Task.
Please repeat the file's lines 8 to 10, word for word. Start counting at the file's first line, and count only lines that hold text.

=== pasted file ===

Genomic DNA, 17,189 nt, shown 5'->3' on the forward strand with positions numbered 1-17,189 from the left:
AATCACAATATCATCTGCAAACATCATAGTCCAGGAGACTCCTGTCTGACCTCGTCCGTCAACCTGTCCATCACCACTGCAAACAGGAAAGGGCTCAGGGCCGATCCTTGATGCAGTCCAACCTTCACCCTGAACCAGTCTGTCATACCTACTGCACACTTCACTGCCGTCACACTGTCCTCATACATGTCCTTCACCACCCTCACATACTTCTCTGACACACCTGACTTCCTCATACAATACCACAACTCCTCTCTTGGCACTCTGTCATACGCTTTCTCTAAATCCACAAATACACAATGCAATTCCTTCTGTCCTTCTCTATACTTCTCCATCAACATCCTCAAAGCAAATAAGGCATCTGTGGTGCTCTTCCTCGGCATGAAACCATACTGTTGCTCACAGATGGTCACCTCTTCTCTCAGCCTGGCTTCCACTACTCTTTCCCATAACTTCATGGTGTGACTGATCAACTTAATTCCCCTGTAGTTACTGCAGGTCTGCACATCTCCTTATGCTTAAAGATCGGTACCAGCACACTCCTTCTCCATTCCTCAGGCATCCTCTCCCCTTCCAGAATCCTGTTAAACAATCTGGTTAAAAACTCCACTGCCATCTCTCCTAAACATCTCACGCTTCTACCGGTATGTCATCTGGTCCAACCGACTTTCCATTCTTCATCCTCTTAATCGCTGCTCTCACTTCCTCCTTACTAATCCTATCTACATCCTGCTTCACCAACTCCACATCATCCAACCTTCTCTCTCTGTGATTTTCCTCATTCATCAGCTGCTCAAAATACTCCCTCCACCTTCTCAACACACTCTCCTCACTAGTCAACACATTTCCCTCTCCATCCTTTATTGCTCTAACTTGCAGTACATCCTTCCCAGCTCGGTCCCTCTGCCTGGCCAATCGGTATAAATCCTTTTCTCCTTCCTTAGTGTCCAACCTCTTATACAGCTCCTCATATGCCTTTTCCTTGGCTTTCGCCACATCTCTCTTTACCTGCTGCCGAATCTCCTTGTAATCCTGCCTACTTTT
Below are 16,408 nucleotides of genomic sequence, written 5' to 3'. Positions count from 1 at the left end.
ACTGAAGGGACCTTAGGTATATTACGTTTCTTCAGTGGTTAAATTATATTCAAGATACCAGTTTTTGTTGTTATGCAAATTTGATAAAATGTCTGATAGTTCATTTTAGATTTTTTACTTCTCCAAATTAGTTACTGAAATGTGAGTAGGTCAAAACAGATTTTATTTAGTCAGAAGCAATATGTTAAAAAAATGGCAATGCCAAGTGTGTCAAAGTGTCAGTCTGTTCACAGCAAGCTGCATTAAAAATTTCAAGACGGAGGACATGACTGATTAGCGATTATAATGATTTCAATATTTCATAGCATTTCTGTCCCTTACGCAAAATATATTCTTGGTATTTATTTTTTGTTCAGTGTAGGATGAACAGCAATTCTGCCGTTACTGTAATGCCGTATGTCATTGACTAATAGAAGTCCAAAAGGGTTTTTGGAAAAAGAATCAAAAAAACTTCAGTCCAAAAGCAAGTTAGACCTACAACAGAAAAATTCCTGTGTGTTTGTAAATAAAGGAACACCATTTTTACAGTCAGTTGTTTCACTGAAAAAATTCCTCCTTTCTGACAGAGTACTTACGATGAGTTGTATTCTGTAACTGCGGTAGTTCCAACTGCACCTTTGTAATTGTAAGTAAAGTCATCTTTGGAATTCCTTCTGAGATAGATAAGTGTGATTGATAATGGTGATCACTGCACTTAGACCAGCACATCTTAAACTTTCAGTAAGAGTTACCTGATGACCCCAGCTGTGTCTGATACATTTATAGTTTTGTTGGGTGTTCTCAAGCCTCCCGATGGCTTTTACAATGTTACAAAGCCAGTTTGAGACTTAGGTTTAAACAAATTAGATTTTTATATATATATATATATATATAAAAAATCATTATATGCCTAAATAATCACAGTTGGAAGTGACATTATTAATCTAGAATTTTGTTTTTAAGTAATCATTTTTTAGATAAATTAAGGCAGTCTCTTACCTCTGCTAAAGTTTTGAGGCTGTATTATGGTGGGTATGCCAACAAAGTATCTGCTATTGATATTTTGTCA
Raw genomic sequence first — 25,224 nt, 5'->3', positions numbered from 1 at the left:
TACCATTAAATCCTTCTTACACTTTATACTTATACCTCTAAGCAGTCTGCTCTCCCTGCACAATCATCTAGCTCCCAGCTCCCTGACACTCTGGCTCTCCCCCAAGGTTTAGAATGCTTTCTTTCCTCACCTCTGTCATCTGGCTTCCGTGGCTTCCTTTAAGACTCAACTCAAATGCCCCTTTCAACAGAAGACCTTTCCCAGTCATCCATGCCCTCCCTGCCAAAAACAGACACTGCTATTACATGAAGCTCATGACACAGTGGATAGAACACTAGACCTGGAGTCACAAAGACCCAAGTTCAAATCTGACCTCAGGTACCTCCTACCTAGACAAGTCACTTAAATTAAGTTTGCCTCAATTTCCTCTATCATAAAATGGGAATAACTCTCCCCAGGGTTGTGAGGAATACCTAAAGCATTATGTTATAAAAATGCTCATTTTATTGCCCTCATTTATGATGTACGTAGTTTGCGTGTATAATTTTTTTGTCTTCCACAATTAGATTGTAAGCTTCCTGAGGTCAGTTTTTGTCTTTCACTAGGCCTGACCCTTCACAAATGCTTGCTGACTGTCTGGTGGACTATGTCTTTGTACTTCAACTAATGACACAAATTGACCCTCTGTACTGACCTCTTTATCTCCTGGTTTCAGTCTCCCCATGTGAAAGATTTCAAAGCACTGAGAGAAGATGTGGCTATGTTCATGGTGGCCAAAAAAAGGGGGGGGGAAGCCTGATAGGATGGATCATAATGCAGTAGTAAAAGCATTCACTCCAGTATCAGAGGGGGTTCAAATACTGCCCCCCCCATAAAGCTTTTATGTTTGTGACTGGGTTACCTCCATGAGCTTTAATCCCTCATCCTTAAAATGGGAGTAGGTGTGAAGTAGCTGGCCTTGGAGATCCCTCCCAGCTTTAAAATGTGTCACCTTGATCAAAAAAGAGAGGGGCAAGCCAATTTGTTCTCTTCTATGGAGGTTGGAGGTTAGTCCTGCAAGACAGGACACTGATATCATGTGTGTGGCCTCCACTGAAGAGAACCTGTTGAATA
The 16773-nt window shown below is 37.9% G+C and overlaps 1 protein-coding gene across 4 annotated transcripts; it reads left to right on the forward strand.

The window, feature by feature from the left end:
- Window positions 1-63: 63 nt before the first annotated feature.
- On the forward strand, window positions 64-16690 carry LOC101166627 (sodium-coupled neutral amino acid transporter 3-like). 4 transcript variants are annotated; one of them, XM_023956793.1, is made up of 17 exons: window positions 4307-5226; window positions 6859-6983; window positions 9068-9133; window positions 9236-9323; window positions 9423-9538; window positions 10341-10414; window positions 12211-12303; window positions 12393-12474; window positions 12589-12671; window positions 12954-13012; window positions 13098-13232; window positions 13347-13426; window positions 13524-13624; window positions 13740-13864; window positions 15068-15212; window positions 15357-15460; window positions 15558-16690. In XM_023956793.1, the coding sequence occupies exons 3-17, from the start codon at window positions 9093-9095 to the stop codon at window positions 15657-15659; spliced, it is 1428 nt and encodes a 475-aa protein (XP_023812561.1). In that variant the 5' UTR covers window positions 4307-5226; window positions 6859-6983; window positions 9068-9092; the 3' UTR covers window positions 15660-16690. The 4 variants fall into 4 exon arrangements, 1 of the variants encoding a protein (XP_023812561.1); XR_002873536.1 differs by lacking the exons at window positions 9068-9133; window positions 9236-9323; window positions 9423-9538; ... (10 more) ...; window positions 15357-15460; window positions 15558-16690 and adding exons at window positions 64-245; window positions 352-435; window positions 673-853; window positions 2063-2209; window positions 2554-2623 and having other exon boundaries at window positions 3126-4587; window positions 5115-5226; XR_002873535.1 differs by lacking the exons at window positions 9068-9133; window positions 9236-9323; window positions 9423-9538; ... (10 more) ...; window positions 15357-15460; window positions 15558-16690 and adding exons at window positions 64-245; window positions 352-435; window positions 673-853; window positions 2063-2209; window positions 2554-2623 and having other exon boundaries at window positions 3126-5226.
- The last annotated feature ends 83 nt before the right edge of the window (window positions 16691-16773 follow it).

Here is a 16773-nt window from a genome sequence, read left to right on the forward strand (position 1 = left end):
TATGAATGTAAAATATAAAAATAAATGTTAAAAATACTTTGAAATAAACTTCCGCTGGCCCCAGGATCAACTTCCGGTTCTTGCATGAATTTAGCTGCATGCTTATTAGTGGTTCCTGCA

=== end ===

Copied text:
The window, feature by feature from the left end:
- Window positions 1-63: 63 nt before the first annotated feature.
- On the forward strand, window positions 64-16690 carry LOC101166627 (sodium-coupled neutral amino acid transporter 3-like). 4 transcript variants are annotated; one of them, XM_023956793.1, is made up of 17 exons: window positions 4307-5226; window positions 6859-6983; window positions 9068-9133; window positions 9236-9323; window positions 9423-9538; window positions 10341-10414; window positions 12211-12303; window positions 12393-12474; window positions 12589-12671; window positions 12954-13012; window positions 13098-13232; window positions 13347-13426; window positions 13524-13624; window positions 13740-13864; window positions 15068-15212; window positions 15357-15460; window positions 15558-16690. In XM_023956793.1, the coding sequence occupies exons 3-17, from the start codon at window positions 9093-9095 to the stop codon at window positions 15657-15659; spliced, it is 1428 nt and encodes a 475-aa protein (XP_023812561.1). In that variant the 5' UTR covers window positions 4307-5226; window positions 6859-6983; window positions 9068-9092; the 3' UTR covers window positions 15660-16690. The 4 variants fall into 4 exon arrangements, 1 of the variants encoding a protein (XP_023812561.1); XR_002873536.1 differs by lacking the exons at window positions 9068-9133; window positions 9236-9323; window positions 9423-9538; ... (10 more) ...; window positions 15357-15460; window positions 15558-16690 and adding exons at window positions 64-245; window positions 352-435; window positions 673-853; window positions 2063-2209; window positions 2554-2623 and having other exon boundaries at window positions 3126-4587; window positions 5115-5226; XR_002873535.1 differs by lacking the exons at window positions 9068-9133; window positions 9236-9323; window positions 9423-9538; ... (10 more) ...; window positions 15357-15460; window positions 15558-16690 and adding exons at window positions 64-245; window positions 352-435; window positions 673-853; window positions 2063-2209; window positions 2554-2623 and having other exon boundaries at window positions 3126-5226.